During Merkel’s visit, some journalists were to remain outside. The situation was defused. But the Hong Kong issue makes China nervous.
As long as the economy is running! Merkel seeks press freedom in the Great Hall of the People Photo: reuters
It almost happened: Some German journalists* were to be denied access to the press conference with Angela Merkel and Li Keqiang in Beijing. The German government has since described the situation as defused. But the case raises the question of how China reacts to the foreign press in times of Hong Kong protests.
The chancellor had visited the Chinese capital on Friday and met Premier Li Keqiang there. In this context, Merkel had been unexpectedly clear in her assessment of the protests in the Hong Kong Special Administrative Region. She welcomed the fact that the Hong Kong government had shortly before acceded to the demonstrators’ demands and had withdrawn the controversial extradition agreement with Mainland China. She also expressed her hope that Hong Kong activists would be able to participate in the dialogue "within the framework of civil liberties" in the future.
Friday’s schedule had apparently been originally planned so that Merkel, after being greeted with military honors, would speak confidentially with the prime minister and then appear before the press with him in the Great Hall of the People. The Great Hall of the People is a congress building used by the Chinese government for occasions of national importance, such as state visits, in addition to Communist Party congresses.
According to news agencies, however, some journalists were excluded at short notice from the agenda item in the Great Hall. This concerned the resident German and international journalists*innen, as dpa and AFP reported on Friday. Only Chinese reporters and accompanying journalists were initially to be granted access to the Great Hall, which was justified by the Chinese side with limited capacity. However, the Great Hall of the People has more than 10,000 seats.
The chancellor’s visit, although scheduled for understanding on trade and economic relations, came in the midst of conflict between Hong Kong protesters and the government of the former British Crown Colony. The Communist Party government of the People’s Republic had not previously been in the position of having to comment publicly and unprepared on the protests. It is possible that the Chinese side therefore tried to avoid such a situation on Friday by keeping the number of journalists small.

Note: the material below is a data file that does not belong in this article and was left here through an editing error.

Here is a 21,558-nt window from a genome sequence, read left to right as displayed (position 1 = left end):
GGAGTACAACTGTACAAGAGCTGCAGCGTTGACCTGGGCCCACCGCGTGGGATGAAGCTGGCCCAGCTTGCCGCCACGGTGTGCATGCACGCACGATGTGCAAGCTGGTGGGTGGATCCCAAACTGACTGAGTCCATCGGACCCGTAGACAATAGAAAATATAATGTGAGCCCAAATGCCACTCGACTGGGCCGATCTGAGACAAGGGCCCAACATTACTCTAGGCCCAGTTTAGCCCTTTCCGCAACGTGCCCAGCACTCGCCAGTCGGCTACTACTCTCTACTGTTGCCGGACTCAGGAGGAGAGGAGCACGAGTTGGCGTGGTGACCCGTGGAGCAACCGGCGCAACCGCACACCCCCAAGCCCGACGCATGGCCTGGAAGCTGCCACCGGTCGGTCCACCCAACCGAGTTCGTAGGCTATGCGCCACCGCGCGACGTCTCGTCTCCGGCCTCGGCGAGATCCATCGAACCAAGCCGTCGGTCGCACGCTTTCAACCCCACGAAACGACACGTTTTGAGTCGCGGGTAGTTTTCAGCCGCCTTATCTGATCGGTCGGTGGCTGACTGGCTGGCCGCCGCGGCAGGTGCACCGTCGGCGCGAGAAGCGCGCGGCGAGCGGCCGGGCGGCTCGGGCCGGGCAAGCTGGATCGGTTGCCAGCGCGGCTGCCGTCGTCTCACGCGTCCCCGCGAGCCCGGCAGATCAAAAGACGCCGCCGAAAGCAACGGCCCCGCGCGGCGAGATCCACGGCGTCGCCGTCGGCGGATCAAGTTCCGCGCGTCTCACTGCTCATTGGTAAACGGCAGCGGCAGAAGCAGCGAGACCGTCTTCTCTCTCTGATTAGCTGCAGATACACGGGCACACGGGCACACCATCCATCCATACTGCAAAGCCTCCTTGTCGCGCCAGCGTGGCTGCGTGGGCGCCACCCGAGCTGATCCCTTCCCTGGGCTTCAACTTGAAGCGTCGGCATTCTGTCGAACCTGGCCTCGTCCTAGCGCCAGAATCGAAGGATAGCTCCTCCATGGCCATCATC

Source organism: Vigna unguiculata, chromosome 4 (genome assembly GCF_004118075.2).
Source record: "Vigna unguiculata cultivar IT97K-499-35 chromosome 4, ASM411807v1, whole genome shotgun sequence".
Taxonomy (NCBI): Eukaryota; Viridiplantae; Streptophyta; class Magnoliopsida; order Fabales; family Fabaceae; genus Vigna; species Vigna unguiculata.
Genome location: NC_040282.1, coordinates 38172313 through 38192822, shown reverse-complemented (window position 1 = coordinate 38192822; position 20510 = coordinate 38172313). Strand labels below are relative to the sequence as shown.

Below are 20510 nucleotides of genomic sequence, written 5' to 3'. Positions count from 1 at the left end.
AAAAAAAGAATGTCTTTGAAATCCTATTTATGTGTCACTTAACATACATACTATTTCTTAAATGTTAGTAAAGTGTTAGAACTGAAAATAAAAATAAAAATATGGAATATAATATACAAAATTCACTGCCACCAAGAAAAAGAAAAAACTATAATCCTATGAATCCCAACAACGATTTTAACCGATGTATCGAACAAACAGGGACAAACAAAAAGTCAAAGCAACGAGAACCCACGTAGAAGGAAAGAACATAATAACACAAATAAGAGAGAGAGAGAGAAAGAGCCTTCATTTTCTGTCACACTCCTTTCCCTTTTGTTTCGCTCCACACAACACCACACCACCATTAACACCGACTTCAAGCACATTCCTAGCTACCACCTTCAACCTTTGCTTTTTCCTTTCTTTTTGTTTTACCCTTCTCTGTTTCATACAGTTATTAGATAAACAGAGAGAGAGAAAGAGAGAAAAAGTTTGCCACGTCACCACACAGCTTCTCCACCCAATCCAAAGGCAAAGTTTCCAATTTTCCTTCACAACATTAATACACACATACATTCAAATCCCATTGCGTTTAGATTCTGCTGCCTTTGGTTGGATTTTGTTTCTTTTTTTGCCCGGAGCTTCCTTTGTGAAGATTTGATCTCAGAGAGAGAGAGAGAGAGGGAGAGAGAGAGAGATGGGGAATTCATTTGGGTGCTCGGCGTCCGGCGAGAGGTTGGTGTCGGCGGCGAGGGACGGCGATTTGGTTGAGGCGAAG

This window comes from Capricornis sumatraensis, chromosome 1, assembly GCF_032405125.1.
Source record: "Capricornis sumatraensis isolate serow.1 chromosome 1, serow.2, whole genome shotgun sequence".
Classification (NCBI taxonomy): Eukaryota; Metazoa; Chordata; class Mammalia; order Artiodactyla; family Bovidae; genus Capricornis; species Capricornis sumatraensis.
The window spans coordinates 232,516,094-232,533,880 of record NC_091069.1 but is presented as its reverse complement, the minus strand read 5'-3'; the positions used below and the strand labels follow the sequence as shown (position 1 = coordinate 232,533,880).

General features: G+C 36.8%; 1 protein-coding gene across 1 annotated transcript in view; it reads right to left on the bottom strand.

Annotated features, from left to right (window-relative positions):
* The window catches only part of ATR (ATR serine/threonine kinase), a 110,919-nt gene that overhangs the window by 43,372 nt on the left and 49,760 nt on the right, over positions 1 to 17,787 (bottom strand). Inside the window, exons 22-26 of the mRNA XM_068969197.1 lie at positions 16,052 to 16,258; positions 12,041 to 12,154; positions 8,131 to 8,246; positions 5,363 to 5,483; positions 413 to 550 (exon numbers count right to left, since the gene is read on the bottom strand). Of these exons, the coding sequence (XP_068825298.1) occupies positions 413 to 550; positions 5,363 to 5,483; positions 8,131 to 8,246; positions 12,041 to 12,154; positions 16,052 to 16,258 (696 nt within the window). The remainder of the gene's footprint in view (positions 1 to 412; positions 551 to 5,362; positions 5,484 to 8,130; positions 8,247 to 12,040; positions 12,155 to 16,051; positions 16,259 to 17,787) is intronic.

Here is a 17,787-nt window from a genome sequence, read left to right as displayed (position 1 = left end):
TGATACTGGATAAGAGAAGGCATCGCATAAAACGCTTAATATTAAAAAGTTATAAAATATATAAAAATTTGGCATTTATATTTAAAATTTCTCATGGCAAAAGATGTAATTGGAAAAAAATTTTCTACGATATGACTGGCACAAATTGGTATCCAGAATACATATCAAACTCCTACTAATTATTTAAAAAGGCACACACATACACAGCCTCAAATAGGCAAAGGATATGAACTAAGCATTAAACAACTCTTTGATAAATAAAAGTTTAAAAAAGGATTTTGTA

From the German government’s point of view, the matter has cleared up by itself. The "irritations", as the situation was called in the meantime, had disappeared in the course of the day, when four more German journalists were finally admitted. A government spokesman told the taz on Monday: "All German journalists who took part in the welcome ceremony were ultimately also given access to the press conference." The spokesman did not comment in detail. In the meantime, it was said from correspondent circles that there had been longer negotiations.
With that, however, apparently not all journalists were in the Great Hall in the end, who would have had a legitimate interest. According to taz information, some journalists had not even come to the ceremony after the short notice because they did not expect to be admitted to the press event afterwards. In addition, each journalist who was ultimately admitted was only allowed one question each, the dpa said.
Usually, during state visits, it is up to the host country to admit or exclude the press to certain appointments according to its own rules and customs. In this case, the host country can only try in the background to influence in favor of free reporting.
Nevertheless, dpa described the matter as a "unique event." Criticism of the Chinese government’s actions was also voiced by the German Journalists’ Association and the Foreign Correspondents’ Club in China. The associations fear that the Chinese government could further restrict the working conditions of foreign journalists as a result of the Hong Kong protests.